Led Lenser Torches for night birding

To: "Peter Shute" <>, <>
Subject: Led Lenser Torches for night birding
From: "Robert Inglis" <>
Date: Sun, 20 May 2012 17:20:56 +1000
One of the unfortunate aspects of the marketing blurb for these LED torches is the use of "lumens" as a light output rating. It is very difficult to compare a 'lumen' rating with a 'candlepower' rating which has been the usual way hand held spotlights have been rated in the past. As I understand it, lumens is best use as a rating for an unfocussed light output and candlepower is better suited for a rating of a focussed light output. As far as what we're accustomed to in light outputs from spot lights, consider that many commonly available halogen filament spotlights are rated at over one million candlepower. No matter how you convert an output rating in lumens to an output rating in candlepower I would suggest that a spotlight with an output of a million candlepower would, more than likely, be brighter than that of a LED torch with an output of 1000 lumens. The main advantages of LED spotlights over halogen filament spotlights are in the size of the LED spotlight and the operational time between recharging of the batteries. There is definitely no price advantage in LED spotlights if the same light output is required.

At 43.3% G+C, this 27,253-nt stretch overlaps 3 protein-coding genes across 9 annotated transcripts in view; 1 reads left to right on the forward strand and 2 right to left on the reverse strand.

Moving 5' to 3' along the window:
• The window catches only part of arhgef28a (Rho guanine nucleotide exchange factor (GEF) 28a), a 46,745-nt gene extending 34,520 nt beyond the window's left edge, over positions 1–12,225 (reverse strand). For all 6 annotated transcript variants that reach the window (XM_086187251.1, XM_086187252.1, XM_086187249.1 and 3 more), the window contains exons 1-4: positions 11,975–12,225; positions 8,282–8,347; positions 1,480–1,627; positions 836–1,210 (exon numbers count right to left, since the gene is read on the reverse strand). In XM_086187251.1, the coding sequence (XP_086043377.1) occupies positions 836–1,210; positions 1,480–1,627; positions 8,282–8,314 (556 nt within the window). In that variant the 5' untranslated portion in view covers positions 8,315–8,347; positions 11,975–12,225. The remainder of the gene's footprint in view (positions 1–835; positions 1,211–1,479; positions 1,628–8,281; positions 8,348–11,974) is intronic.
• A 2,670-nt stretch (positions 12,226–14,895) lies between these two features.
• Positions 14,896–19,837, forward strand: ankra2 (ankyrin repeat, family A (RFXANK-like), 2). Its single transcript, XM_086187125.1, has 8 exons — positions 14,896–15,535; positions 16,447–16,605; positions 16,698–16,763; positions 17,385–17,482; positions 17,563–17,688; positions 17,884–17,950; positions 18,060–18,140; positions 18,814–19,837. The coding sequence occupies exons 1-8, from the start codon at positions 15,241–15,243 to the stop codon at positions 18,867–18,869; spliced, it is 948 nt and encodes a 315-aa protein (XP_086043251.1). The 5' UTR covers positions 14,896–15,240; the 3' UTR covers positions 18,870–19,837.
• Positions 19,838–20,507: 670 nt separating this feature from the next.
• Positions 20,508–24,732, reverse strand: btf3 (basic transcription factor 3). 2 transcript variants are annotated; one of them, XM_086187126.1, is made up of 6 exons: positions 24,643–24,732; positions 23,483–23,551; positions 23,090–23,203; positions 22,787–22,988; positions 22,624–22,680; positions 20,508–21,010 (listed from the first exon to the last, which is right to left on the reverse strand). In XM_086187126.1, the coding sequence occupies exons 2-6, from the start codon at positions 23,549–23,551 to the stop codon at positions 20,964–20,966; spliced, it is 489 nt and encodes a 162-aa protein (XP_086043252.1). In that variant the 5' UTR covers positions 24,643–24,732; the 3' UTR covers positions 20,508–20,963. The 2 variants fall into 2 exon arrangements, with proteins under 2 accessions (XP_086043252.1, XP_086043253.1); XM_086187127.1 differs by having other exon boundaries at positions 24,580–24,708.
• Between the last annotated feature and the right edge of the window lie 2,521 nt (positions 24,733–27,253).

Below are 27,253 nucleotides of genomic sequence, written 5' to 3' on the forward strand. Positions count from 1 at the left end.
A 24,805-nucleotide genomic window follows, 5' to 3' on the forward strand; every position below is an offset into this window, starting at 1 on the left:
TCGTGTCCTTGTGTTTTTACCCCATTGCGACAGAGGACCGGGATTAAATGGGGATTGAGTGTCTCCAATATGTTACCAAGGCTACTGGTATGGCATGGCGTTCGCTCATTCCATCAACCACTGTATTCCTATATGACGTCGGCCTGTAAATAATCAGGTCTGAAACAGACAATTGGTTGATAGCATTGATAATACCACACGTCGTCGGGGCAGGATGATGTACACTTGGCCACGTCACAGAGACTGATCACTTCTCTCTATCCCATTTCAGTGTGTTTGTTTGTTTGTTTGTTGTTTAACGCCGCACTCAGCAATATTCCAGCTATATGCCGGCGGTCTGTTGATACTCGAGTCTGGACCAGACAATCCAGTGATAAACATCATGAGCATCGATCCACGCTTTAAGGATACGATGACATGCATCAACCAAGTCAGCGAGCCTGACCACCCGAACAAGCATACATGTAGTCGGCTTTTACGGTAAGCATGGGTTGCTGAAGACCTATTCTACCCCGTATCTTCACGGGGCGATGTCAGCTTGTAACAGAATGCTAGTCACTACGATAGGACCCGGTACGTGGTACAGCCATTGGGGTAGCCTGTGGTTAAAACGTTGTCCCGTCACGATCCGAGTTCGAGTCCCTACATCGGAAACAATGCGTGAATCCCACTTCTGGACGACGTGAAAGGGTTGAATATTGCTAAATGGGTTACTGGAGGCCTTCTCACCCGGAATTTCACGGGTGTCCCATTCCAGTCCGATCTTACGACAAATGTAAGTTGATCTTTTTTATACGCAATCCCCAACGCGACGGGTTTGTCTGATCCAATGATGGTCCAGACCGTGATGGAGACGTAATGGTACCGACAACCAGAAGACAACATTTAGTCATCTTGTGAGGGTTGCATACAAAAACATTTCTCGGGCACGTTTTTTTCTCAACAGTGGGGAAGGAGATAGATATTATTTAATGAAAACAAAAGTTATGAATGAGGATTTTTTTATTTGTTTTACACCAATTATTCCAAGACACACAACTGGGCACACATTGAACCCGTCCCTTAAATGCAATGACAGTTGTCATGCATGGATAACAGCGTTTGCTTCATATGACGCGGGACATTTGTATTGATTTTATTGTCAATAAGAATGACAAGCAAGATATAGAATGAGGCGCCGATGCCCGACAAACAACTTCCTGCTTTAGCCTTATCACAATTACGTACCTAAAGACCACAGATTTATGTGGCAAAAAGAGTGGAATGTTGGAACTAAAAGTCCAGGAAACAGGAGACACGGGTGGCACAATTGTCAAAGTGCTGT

Also, many car headlights have higher lumen outputs than many of the higher powered LED spotlight torches. Some of those headlights are very annoying (especially to people developing cataracts) but they don't seem to be causing a lot of permanent damage to people's vision.

Bob Inglis
Sandstone Point

-----Original Message----- From: Peter Shute
Sent: Sunday, May 20, 2012 4:03 PM
To:  ; 
Subject: Led Lenser Torches for night birding

I'm sure the inverse square law applies, but I wonder if these highly directional beams are still dangerous at greater distances than we're accustomed to. Taking directionality to an extreme, lasers are dangerous, or at least very annoying, from a great distance.

Let's assume we're still talking about human eyes.

Peter Shute

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